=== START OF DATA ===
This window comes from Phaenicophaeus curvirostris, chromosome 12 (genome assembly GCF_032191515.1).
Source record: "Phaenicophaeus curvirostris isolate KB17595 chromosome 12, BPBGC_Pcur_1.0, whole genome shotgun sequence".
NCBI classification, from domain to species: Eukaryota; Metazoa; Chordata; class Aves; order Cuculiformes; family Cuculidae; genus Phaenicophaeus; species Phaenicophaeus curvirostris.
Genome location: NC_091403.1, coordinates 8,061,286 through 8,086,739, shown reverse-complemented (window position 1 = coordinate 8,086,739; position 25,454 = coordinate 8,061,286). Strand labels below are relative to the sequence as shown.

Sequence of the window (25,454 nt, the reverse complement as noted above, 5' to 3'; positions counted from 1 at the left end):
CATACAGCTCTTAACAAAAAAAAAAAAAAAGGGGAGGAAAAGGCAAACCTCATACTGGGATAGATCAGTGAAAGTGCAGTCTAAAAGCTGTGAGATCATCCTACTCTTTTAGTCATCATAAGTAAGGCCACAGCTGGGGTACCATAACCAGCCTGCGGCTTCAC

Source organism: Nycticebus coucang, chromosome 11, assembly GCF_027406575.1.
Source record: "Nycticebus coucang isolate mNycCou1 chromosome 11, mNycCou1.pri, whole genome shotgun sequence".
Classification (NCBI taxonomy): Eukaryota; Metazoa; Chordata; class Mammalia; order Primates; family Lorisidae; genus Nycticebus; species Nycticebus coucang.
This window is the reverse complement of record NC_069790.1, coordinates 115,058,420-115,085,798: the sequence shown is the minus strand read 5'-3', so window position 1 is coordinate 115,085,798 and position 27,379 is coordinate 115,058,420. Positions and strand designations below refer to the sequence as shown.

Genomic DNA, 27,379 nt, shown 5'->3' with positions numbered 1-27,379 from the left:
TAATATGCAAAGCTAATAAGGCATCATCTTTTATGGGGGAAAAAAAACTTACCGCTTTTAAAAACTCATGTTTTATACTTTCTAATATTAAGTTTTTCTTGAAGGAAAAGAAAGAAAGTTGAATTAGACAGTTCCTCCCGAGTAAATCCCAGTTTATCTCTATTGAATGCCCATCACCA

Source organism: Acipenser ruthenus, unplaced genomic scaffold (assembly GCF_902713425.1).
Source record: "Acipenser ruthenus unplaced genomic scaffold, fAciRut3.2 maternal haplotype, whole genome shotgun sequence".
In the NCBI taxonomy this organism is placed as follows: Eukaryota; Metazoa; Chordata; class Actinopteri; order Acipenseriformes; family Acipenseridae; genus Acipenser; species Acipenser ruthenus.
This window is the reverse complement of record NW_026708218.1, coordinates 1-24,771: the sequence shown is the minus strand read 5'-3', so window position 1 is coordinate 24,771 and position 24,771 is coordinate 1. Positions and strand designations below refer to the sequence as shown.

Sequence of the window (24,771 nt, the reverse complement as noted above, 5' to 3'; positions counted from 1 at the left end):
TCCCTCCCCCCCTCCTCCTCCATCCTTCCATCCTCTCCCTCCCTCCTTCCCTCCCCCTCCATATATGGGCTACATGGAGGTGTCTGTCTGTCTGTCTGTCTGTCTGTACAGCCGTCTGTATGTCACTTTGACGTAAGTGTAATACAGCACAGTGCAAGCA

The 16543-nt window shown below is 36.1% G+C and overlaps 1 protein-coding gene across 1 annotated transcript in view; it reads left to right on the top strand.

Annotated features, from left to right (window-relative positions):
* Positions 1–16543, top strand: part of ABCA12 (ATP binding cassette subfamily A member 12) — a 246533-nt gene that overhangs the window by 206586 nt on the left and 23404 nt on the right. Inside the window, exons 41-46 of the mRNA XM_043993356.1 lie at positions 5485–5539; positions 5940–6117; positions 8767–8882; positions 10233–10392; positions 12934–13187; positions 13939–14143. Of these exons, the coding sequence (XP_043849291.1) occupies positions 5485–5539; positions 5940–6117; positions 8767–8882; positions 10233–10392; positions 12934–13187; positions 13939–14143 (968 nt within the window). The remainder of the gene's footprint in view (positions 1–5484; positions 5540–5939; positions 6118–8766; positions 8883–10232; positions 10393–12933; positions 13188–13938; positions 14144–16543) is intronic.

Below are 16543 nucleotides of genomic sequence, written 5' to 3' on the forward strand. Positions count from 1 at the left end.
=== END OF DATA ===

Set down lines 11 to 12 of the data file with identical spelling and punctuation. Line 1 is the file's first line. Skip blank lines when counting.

Genomic DNA, 27,379 nt, shown 5'->3' with positions numbered 1-27,379 from the left:
TAATATGCAAAGCTAATAAGGCATCATCTTTTATGGGGGAAAAAAAACTTACCGCTTTTAAAAACTCATGTTTTATACTTTCTAATATTAAGTTTTTCTTGAAGGAAAAGAAAGAAAGTTGAATTAGACAGTTCCTCCCGAGTAAATCCCAGTTTATCTCTATTGAATGCCCATCACCA